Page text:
A life-altering read is so rare for me, and I imagine for many writers, with a critical eye often hard to keep closed while hoping to get caught up and swept away while reading fiction for pleasure...Her stories are as diverse as her changing career path and yet string together a theme as connected as a genetic chain…Children weave their way through every tale…always sparking the reader to question where in all these stories sits their own story.

~Michelle Greysen, Writer, Editor, and Blogger

[You show us how] our childhood experiences affect us forever. And what we bury comes to the surface from time to time….The story about the woman who couldn't touch anything without it dying was sad and funny - loved the boys next door - and I liked PIE - as you have now given me a simple recipe that I can remember for pie crust -I am a baker. And the poor woman who had entered probably menopause and her marriage had broken without her noticing it. She was just so angry and exhausted. So many women I feel are and hide it.

~Carlene Orefici, a Facebook friend I haven’t met in real life (yet!)

Just finished “Like Jeremy Irons.” That was a tough one. Saying I loved it feels contrary to the agony I'm feeling right now. (Perhaps I shouldn't have settled into it with a glass of wine?) Awesome writing - even if my uterus is cramping!

~Lisa Dalrymple, Winner of The Writers Union of Canada’s 2011 Writing for Children Competition

I enjoyed The Meaning of Children so much that I wished there were twice as many stories! If I had to pick one, “Pour Un Instant” was my favourite. I was sad to come to the end of the book.

~Lisa De Nikolits, Author of The Hungry Mirror, on

@Beverly_Akerman I am devouring your fabulous book The Meaning of Children!

~Alison Palkhivala, Writer and Editor, on Twitter

This morning I wrote to a friend in Victoria. I told her: ‘I finished Beverly Akerman's book and really liked it. The theme throughout is children: being a child, being pregnant, abortion, losing a child, being a father, giving a child for adoption. Touchy stuff but she has such kindness, such compassion and infuses hope and love in the saddest situation. She offers unique and surprising insights, it's never sappy or cliché. All this within the short story frame, quite a feat in my opinion. If you can't find her book, I'll send you my copy.’ Thank you for writing such an amazing book and for promoting yourself at the gym. It was a bold and creative move. I would have not known about your writing otherwise.

~Diane Des Roches, new gym friend and budding writer

Comments on individual stories from The Meaning of Children:

Beautifully unbearable.

~Nancy Zafris, series editor for The Flannery O’Connor Awards, former fiction editor of The Kenyon Review

Emotional and tightly written.

~David Bright, Editor, Gemini Magazine

Oh, it's lovely. I like it when my body responds to writing; right now there's an ache in my throat.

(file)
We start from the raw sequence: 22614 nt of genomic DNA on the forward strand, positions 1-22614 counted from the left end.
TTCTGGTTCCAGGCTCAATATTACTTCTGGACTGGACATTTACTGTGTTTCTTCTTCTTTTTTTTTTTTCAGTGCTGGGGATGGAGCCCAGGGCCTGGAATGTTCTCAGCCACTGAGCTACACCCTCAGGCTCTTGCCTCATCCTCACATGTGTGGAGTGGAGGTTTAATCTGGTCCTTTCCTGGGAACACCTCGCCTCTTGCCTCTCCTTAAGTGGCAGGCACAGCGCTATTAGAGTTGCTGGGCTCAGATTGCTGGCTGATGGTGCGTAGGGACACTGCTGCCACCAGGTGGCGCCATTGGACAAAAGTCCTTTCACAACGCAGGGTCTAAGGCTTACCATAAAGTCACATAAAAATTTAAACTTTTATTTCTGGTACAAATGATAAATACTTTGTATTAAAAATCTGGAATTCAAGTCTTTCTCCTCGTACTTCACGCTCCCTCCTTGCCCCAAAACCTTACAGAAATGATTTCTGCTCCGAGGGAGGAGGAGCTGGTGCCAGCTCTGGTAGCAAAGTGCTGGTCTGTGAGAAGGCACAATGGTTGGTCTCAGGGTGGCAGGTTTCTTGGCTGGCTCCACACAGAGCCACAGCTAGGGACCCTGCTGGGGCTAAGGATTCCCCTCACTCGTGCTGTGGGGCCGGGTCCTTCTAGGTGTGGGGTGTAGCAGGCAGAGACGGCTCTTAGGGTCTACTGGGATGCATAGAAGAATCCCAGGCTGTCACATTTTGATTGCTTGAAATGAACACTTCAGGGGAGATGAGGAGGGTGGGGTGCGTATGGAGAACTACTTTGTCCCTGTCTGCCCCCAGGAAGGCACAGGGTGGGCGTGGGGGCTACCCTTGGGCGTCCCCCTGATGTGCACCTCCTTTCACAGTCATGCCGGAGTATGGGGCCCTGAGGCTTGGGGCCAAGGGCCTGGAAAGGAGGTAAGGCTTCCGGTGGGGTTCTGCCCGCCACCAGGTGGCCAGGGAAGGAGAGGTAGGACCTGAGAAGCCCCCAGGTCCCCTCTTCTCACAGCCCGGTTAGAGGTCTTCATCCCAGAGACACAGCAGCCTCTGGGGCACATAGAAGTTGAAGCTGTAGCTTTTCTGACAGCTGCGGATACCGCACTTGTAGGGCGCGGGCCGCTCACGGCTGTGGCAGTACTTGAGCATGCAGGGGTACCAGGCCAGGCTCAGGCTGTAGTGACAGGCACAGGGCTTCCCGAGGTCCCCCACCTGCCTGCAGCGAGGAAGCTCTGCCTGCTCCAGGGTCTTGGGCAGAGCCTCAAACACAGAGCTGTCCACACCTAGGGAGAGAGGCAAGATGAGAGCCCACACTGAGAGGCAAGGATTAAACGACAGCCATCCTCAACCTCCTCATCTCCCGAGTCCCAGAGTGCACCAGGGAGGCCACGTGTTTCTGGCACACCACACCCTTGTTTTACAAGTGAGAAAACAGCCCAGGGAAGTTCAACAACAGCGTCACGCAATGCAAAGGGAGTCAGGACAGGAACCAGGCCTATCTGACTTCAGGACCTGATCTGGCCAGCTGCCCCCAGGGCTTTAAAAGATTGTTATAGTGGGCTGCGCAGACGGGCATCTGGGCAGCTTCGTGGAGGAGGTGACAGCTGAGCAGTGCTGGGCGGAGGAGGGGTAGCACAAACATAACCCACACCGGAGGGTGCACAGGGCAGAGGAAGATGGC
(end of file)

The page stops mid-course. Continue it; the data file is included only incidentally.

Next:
~Susan Rendell, Editor, EarLit Shorts

The judges liked…the resistance to the happy ending, and the idea that there is often something or someone waiting for the small mistake.

~The Writers’ Union of Canada 2007 Short Prose Competition Jury

I love the mystery and the fear in this story—the ending works so well.

~Colleen Donfield, Manuscripts Editor, The Sun

“Paternity”: you take a man's voice and point of view; stepping in the Oratoire and being confronted by the statue of St. Joseph holding baby Jesus is soo powerful and literally a validation of his own paternal feelings for Daisy.

“Pour Un Instant”: such a sensitive story, two English kids kissing at la Saint-Jean, seduced by Harmonium's lovely song Pour un instant. There are many layers here. Conflict in our two communities. Akiva being murdered for being Jewish, senseless abominable antisemitism. Marcy's lifelong grief. Your ending is so clear and liberating. I felt the water of the lake, I experienced the hope, the joy of being alive - in spite of all this.

“Like Jeremy Irons”: I love that you use the second person. It sets the necessary tone of detachment, as if the self is someone else. Your first paragraph is amazing. The OB closing up shop and the Gyno performing abortions = the English community is shrinking. Those were the days when one could choose a doctor! You give a chilling and accurate description of the whole process, from the waiting room to the operating room. Again, I found your ending to be compassionate, surprising and unique. You are a very talented and creative writer! Thank you for writing such an amazing book and for promoting yourself at the gym. It was a bold and creative move. I would have not known about your writing otherwise.

~Diane Des Roches, new gym friend and budding writer

The Meaning Of Children is available in fine bookstores across Canada and online at, Chapters, and through Exile Editions.

Lots more at Fictionaut...and you can also find me at Goodreads and on Facebook (both me & my book). Stop by if you have a chance, set a spell. We can share a slice o' mah "Pie."